The construction of a new mosque worth £5m will head into its next phase of development in Gillingham on Monday.
Work officially began in June of this year with £1m spent so far on purchasing 0.68 acres of land and building underground pillars about 21 meters deep.
Kent Muslim Welfare Association’s current mosque on Canterbury Street has been deemed to be in a “dilapidated condition” and not fit for purpose.
Anwar Khan, Coordinator of the KMWA, said: “It’s a mega project. It took about 12 years of lobbying support and acquiring the land and to obtain planning approval.
“The current building is in a dilapidated condition and cannot be extended or improved”.
Around £500,000 will next go towards the cost of the basement and foundation.
Medway Council approved the plans for a new mosque in 2014 and faced protests from right-wing groups such as Britain First who campaigned outside the council offices.
However, Mr Khan has received support from local authorities.
He said: “We work closely with local authorities and various organisations who are working against racism and religious hatred.
“Kent Police are actively building strategies and taking actions against the elements of hate. They took Britain First to courts and got a lot of restrictions on their activities.”
The new mosque, which will be on Railway Street, will include a gym in the basement, a retail unit mini super market and a cafeteria, which people can use in between prayers.
Volunteers for the KMWA have recognised the need for a modern facility and see it as an opportunity for better community cohesion, especially for young people.
Ajaib Hussain, 55, from Rochester, said: “The mosque is a service for the community, not just a five-time a day prayer thing. It’s a place for community interaction.
“We have a very diverse community and a growing population. There’s first and second generations of people who have different expectations”.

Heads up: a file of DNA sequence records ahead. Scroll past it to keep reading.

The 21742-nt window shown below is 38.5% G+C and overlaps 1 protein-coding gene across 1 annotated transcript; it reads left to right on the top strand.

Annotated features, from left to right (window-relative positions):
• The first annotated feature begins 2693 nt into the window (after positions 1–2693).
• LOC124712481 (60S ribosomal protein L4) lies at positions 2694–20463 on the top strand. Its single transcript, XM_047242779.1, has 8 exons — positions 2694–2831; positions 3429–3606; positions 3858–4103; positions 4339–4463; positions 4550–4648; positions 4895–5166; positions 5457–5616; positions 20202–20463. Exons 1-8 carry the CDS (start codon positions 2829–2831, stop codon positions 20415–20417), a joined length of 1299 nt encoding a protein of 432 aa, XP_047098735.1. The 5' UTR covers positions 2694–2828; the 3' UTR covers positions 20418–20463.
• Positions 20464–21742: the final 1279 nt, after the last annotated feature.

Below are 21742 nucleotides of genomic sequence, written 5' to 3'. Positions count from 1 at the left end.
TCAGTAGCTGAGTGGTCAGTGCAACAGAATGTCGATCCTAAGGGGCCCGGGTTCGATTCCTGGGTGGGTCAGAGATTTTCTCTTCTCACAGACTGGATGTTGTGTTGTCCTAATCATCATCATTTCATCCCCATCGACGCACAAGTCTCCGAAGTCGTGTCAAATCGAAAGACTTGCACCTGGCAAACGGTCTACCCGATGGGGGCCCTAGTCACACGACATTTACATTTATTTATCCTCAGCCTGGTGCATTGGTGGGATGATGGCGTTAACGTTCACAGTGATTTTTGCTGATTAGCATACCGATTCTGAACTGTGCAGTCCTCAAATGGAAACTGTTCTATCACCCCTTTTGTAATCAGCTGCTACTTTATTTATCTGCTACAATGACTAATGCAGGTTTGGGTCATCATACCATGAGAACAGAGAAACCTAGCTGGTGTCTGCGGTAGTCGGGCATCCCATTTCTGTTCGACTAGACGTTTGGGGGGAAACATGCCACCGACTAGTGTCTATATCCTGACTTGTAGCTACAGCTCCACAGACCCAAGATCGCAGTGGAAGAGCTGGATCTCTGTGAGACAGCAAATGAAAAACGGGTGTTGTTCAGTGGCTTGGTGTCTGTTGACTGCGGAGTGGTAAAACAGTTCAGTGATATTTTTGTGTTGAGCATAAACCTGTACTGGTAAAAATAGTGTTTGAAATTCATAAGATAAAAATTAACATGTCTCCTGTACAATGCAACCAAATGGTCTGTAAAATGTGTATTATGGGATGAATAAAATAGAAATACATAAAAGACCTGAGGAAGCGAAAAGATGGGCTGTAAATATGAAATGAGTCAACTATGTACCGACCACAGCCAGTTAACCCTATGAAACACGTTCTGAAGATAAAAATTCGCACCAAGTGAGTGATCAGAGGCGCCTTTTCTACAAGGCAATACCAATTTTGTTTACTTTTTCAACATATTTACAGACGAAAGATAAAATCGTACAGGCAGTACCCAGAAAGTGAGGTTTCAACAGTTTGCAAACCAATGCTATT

When visiting the current mosque recently, Mr Hussain was surprised to learn there was no internet access.
Mr Hussain added: “Any change is an opportunity – Hopefully both in the building and the thinking behind it”.
Muazzam Qureshi, 37, also from Rochester, said: “A mosque is a university for learning and teaching.
“It is very important that in this day and age with fast growing life in the modern society that we should build an open house for people who want to learn things without being questioned, without eyebrows being raised. We are just humans.”
Fundraising has been essential to maintain work and volunteer Ajaib Hussain knows it has been demanding on people’s pockets, but has seen many contributions.
He said: “It is challenging when people are contributing to charities so regularly. A lady gave a few of her bangles and it was worth thousands.”
KMWA are hopeful the new mosque can be a centre for both Muslims and non-Muslims, which might include a permanent exhibition to show an understanding of Islam.
With work to continue next week, KMWA have said the work is so far on schedule and aim for the new mosque to be completed in three years.